The 2006 Human Rights Watch report paints a bleak picture of human rights abuses all over the world. DW's Ulrike Mast-Kirschning says that it is up to the European Union to uphold the banner of human rights in the world.
It seems as if conditions at the US prison camp in Guantanamo could be lending a fatal kind of pseudo-legitimacy to the "treatment" of despots, dictators and their helpers: If the most powerful democracy in the world -- the USA -- debases the standards of human rights or, in the case of torture, seems to be ignoring them altogether, one wonders why anybody else would bother to observe them.
Human rights -- and this is what the Human Rights Watch report clearly shows -- are endangered all over the world. Peaceful coexistence, human progress and the overcoming of unworthy living conditions are, however, possible only if human rights are constitutionally guaranteed through civil society. This is what Europe has learned from its centuries of conflicts and wars.
Today, the countries of the European Union would like to contribute to peace, security, globally sustainable development and mutual respect among nations. This is, among other things, what the EU formulated in the draft of its constitution. Europe, however, can take over the vacant leading role in the area of human rights only if the political will for such a project prevails.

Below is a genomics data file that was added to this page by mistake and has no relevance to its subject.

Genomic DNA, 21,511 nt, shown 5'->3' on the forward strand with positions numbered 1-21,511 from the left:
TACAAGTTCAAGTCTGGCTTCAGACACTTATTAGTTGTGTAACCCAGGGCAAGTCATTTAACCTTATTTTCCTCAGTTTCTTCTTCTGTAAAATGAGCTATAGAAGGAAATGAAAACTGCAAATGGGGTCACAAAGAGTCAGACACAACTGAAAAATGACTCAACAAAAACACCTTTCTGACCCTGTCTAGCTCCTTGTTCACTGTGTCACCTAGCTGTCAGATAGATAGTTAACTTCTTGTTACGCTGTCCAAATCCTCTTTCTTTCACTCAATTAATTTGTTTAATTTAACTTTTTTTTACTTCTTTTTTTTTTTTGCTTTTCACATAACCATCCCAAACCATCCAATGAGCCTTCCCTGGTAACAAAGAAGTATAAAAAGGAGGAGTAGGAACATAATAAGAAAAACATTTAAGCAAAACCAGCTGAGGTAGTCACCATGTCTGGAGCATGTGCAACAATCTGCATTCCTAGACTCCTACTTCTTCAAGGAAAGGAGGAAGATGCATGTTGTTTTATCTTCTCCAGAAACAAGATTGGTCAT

That's why we must put an end to secret prisons and secret transfers of prisoners without any rights! The primacy of human rights for the EU's anti-terror policy must be re-established on all levels. But other human rights should also be guaranteed better in the future, for example in the context of protecting refugees, asylum procedures, and in the fights against human trafficking and against racism and anti-Semitism.
Strengthening human rights through foreign policy is also important. It could, for instance, take the shape of exerting more pressure on Russia, China and the USA to rectify their current human rights deficits. That and an engaged commitment to the newly established UN Human Rights Council would create a chance for human rights to again become the measure of political action worldwide.
Only if Europe improves its human rights credibility in action, both internally and externally, can the registered erosion of human rights be stopped and a new path forged. A leading role in this process belongs at the moment to Germany -- in its presidency of the European Council, at the G8 summit and in the UN Human Rights Council.
Ulrike Mast-Kirschning is an editor at DW-RADIO (tt)